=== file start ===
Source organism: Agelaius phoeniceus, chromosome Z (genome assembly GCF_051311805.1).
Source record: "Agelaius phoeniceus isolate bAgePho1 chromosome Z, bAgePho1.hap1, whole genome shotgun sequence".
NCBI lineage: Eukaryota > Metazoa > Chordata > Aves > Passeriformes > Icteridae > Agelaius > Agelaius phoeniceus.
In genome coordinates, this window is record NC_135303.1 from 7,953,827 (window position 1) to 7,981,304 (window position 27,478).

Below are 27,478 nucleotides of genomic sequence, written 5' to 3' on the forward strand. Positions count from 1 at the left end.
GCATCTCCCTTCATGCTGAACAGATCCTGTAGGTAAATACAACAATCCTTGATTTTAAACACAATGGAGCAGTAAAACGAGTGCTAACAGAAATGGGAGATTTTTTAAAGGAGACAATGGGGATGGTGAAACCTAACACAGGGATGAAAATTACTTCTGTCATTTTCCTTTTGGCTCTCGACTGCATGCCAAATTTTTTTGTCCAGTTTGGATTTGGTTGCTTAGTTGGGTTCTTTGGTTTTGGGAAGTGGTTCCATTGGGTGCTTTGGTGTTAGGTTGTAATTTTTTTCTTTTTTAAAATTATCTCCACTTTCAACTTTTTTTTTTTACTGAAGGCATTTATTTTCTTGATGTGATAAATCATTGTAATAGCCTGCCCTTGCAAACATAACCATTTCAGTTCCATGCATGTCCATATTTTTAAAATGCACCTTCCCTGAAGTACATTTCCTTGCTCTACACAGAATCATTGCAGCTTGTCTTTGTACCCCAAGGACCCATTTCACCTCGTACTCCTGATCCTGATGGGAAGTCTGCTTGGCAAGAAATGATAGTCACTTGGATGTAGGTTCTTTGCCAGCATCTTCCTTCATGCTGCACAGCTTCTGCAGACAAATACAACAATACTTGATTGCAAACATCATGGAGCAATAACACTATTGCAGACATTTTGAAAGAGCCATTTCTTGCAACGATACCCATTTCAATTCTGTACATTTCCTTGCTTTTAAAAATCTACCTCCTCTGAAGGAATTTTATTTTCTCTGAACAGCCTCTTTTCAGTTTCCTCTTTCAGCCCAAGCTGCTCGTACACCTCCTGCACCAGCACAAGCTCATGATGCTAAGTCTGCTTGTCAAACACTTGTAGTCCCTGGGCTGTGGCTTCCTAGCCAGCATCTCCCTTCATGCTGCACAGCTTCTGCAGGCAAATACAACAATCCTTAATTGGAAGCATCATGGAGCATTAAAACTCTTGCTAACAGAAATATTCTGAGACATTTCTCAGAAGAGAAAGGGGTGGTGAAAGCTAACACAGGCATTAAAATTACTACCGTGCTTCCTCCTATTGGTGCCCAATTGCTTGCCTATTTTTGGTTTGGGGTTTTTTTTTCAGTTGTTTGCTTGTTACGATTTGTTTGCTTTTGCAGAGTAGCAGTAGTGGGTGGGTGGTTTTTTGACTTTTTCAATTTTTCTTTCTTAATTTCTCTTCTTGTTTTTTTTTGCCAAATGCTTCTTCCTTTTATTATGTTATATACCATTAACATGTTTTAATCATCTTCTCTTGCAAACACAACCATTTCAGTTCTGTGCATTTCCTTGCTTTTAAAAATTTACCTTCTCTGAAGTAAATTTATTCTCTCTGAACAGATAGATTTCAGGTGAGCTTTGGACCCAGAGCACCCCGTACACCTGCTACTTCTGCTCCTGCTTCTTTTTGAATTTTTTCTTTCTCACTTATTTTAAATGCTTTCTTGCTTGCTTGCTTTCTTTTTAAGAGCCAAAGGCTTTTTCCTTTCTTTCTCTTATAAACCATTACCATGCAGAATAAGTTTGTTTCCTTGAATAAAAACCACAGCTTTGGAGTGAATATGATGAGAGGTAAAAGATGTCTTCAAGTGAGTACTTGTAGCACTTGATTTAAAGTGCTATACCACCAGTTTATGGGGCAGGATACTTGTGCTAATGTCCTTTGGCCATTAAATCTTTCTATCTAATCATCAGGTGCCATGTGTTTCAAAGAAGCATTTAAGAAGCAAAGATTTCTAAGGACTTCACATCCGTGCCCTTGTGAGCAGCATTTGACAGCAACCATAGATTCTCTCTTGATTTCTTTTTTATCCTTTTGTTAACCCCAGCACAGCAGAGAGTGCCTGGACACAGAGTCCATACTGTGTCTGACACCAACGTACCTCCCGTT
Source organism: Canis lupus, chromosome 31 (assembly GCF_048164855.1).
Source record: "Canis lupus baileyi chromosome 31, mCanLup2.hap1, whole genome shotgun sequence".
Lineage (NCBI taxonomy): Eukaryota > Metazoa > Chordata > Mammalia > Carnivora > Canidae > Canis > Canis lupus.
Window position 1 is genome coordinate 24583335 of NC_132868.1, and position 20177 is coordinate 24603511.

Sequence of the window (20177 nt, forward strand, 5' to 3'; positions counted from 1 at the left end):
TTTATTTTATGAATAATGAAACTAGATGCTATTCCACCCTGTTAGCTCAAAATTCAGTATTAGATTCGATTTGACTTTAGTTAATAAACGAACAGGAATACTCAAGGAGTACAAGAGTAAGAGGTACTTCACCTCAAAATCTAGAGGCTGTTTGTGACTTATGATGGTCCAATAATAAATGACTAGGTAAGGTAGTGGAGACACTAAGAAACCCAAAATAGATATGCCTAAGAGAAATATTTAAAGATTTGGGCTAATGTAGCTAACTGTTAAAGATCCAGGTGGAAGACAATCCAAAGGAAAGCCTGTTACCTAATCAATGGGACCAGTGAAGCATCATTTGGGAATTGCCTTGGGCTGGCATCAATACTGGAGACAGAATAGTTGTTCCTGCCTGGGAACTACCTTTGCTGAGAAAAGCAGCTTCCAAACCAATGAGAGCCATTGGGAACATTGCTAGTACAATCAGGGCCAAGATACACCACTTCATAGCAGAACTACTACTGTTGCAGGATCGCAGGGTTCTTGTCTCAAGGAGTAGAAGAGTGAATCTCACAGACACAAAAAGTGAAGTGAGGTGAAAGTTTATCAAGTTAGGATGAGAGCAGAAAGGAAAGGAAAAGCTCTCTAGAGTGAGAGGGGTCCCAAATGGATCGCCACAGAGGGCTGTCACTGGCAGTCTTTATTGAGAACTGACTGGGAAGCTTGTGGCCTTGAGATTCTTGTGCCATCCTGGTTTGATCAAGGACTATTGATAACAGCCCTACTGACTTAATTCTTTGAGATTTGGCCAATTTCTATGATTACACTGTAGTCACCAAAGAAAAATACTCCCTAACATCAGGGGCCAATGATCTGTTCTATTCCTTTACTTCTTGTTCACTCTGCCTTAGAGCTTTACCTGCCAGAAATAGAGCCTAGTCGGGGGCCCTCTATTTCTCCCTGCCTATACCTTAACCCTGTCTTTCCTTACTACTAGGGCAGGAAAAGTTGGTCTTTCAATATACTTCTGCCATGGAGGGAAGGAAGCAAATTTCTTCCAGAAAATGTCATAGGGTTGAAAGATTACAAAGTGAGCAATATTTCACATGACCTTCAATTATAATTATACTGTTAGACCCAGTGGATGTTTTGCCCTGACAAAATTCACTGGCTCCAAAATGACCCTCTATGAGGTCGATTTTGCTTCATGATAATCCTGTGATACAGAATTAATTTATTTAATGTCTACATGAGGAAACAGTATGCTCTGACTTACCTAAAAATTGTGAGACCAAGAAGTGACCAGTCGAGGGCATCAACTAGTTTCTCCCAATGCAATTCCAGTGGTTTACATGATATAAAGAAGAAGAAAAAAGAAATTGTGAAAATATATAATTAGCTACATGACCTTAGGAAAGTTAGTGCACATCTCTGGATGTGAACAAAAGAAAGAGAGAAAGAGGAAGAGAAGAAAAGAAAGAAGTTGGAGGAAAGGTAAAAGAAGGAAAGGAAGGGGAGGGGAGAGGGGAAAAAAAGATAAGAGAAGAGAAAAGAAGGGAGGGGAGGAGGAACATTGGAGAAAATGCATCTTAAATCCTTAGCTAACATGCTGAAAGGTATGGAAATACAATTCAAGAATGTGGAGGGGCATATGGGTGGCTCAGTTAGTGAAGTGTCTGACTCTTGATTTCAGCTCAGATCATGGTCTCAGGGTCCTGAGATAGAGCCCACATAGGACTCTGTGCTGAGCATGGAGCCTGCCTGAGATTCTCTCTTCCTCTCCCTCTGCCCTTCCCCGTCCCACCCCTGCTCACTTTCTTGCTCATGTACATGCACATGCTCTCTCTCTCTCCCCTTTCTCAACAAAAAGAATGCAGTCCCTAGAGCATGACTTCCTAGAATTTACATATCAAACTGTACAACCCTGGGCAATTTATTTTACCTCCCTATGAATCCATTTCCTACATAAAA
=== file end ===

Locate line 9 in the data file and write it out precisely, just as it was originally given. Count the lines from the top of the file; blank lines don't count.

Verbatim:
Lineage (NCBI taxonomy): Eukaryota > Metazoa > Chordata > Mammalia > Carnivora > Canidae > Canis > Canis lupus.